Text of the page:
|Volume 6, Issue 3||
August 1, 2003
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Freda Hagquist was born May 2, 1885 in Grafva, Sweden. She was the third of eight children born to Frederick Hagquist and Anna Thompson.
In 1892, Frederick Hagquist and Anna Thompson immigrated with their six children to the United States. Anna was sick (possibly pregnant) during the boat passage. Freda was seven years old at the time. She was a friendly, outgoing little girl and loved to be the center of attention. She used to entertain the other passengers on the boat by singing and dancing for them.
Carl Oscar Mellquist, born February 20, 1886 in Vastergotland, Sweden to Svente Melqvist and Lotta Johansdotter. On June 92, 1912 in South Bend, Indiana, Carl and Freda Married.
Their first child, Russell Carl, was born in South Bend on February 7, 1913. He married in South Bend to Cecelia Margaret Anda.
On November 13, 1915 Freda’s second son, Wilbur F. was born. He married Anne Rasmussen and lived in Cape Coral Florida.
A daughter, Lucille D. was born to Freda on November 11, 1919. Lucille married in South Bend to Neil Geisler.
Carl died in South Bend on February 27, 1969 and Freda died in South Bend on February 21, 1972.
Have you ever been doing your family tree and wondered what a family member was like, what his home might have looked like, what did he do? In your everyday life this type of information about you and your family members doesn’t seem important. You think that moment is embedded in your memory or you think nobody cares how much you paid for that ticket. How often have you looked at a picture many years old and can’t remember who the person is or where or what year it was taken?
Small memories and details like costs of items, pictures of houses, and other everyday details bring family history alive. You no longer have just names and dates. Now you have people that were living and that you can relate to. They become a part of your family, not just a fact.
In this newsletter we are giving a few examples to show how this makes a difference.
William Richard (Dick) Schmidt was born September 22, 1861, one of twelve children born to John Frederick Schmidt, Sr. and Catherine Wilhelmina Euler. He died on February 21, 1948. He remained unmarried and was buried on Frederick Schmidt’s in Bainbridge, Ohio.
The following are notes from one of his nieces:
Dick worked as a plasterer—helped on courthouse—worked for Bringinger, Uncle George Saenger’s uncle. Aunt Lulu said Dick used to cry on her mother’s shoulder, “Lizzie, I’d have been married and had a family too if it hadn’t been for Barb.” Believe the girl’s name was Grieselhuber.
Dick lived at Bainbridge with Grandma and Grandpa for years. Grandma said he was always so thoughtful and helpful. If he’d see her carrying water up the hill (as they had to do), he’d always take the bucket from her and carry it up to the house whereas Grandpa would never have thought to offer to do it.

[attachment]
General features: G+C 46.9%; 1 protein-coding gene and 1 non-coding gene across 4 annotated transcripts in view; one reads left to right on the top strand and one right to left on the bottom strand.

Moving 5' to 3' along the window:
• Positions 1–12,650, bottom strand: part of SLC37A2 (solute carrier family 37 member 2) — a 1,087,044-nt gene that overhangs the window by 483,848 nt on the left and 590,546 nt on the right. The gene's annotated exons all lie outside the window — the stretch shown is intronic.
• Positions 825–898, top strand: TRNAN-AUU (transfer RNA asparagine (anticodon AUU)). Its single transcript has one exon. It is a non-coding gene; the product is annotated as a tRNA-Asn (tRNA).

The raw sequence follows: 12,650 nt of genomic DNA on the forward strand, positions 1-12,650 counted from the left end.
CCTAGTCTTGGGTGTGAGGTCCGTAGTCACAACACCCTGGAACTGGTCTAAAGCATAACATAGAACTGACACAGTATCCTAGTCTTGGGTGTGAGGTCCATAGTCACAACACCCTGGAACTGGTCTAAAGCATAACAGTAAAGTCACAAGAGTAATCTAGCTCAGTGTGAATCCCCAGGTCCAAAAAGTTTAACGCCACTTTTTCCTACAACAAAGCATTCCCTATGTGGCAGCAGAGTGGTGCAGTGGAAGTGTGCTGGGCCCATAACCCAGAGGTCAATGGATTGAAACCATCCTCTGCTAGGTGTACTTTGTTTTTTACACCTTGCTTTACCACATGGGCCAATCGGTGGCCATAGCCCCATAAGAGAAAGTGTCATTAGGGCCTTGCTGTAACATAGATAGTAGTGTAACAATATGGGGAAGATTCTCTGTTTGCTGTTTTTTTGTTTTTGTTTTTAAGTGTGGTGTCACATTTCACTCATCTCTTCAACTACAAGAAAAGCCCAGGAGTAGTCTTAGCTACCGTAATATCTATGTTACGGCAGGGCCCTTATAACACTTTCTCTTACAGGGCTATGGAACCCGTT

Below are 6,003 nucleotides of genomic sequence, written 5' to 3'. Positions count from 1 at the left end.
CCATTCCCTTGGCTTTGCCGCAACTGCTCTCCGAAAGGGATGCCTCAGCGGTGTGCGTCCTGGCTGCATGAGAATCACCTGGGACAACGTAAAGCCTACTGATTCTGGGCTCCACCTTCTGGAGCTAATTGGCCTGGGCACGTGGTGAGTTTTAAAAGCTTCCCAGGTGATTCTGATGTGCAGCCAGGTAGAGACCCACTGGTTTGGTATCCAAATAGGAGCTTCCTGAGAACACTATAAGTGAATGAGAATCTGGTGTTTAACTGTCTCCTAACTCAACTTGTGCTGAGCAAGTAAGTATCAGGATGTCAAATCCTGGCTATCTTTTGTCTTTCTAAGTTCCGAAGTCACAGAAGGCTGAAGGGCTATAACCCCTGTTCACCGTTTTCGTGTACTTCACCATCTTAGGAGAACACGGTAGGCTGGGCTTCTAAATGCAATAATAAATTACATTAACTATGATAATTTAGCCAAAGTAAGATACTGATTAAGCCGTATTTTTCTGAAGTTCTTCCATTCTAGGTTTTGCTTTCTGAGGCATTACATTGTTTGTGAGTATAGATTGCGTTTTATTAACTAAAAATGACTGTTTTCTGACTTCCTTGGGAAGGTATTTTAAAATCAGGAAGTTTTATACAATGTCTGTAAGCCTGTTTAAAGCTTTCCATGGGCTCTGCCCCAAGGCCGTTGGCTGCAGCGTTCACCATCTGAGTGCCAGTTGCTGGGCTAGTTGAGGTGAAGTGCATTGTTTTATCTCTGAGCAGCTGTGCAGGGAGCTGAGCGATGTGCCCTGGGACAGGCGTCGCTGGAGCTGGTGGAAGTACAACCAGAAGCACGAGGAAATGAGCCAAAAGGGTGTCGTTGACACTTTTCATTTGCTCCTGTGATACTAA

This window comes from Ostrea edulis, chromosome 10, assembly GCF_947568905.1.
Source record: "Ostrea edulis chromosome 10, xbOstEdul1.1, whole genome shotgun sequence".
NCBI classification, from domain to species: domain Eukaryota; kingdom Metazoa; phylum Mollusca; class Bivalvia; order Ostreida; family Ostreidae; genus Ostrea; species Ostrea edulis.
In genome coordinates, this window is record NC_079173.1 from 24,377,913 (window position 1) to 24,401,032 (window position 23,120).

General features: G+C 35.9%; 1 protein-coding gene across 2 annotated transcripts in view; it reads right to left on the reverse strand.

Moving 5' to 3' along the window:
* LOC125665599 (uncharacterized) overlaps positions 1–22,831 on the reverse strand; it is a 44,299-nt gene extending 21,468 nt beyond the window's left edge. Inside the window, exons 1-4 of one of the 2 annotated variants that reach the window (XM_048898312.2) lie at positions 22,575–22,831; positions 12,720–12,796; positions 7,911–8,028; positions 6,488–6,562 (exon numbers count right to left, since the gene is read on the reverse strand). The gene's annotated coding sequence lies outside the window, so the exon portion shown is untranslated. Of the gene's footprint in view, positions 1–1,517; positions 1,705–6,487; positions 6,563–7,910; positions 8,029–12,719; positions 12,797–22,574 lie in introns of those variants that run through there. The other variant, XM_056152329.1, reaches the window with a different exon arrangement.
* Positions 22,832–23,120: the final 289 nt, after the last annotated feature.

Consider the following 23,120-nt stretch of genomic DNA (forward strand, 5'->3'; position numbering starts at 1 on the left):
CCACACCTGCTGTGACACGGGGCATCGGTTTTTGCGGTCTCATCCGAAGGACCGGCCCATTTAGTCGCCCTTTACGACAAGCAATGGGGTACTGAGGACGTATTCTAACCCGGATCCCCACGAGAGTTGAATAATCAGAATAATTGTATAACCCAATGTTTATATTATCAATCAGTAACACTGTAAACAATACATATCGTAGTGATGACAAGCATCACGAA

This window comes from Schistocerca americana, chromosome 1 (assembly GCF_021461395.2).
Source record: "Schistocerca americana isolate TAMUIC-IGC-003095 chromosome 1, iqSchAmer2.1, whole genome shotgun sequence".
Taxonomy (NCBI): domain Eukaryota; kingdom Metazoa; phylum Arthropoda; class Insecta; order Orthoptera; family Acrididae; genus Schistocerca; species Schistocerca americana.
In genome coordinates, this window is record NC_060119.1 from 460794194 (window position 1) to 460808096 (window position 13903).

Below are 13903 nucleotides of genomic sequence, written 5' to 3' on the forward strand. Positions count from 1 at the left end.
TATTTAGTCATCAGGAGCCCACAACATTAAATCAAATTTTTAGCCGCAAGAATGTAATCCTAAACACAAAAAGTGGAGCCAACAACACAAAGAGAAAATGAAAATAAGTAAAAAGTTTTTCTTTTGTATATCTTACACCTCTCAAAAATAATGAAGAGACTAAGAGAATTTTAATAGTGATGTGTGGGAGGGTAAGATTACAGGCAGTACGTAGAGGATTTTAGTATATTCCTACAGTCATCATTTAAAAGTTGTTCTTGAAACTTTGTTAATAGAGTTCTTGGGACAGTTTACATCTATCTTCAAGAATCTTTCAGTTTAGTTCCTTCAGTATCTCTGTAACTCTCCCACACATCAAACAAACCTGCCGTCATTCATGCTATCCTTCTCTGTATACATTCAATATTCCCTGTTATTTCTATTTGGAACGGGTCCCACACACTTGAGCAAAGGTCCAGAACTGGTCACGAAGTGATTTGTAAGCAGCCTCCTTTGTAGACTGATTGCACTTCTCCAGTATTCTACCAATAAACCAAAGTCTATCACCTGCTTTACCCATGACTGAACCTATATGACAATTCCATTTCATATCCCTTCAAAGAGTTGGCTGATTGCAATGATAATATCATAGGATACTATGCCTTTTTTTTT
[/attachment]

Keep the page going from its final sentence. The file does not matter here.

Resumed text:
He drank—told folks that he did so because it saved his life once. On a train trip to the World Fair in St.
Louis, the train was wrecked and many people killed. The only car not demolished was the club car in which he was drinking at the time.
They always said that Uncle Kick lived so long because he carried an onion in his pocket, would go out to the smokehouse and cut himself a piece of sausage when hungry and he had a bottle in the barn.
Aunt Rosa Arnold would always tell about her brother, Dick, coming to Columbus to pay taxes and get drunk. She kept a bed in the attic for him on those occasions. This time he came and celebrated in his usual way. Next morning he came downstairs and she looked him over and said: “Dick, you don’t look like you feel good.”
Dick moaned: “I never slept in such a d—d hard bed in my life.”
When she went upstairs to make his bed, she found that he had slept in a trunk.
After our grandfather died, he lived on in the house with Aunt Minnie and her family. I was there in the summer of 1947 when tragedy struck. Dick came in to breakfast and announced, “Minnie, the cow is dead.” She had calved a day or so before and now they really had problems—no milk, no butter. Minnie had to see that Uncle Jack was called and Uncle Fritz dragged a most reluctant calf up the dirt road to put on one of his cows.
My brother, Bill, was working down there that year. He said he used to take Uncle Dick once a week to the Paint Valley Café—pick him up two hours later. I’m sure Aunt Minnie didn’t approve.
you have family treasures? Something passed down in the family? Maybe
items you have acquired from your home town. Most people have lots of
Display these items around the house in creative ways as accents or a useful part of the house.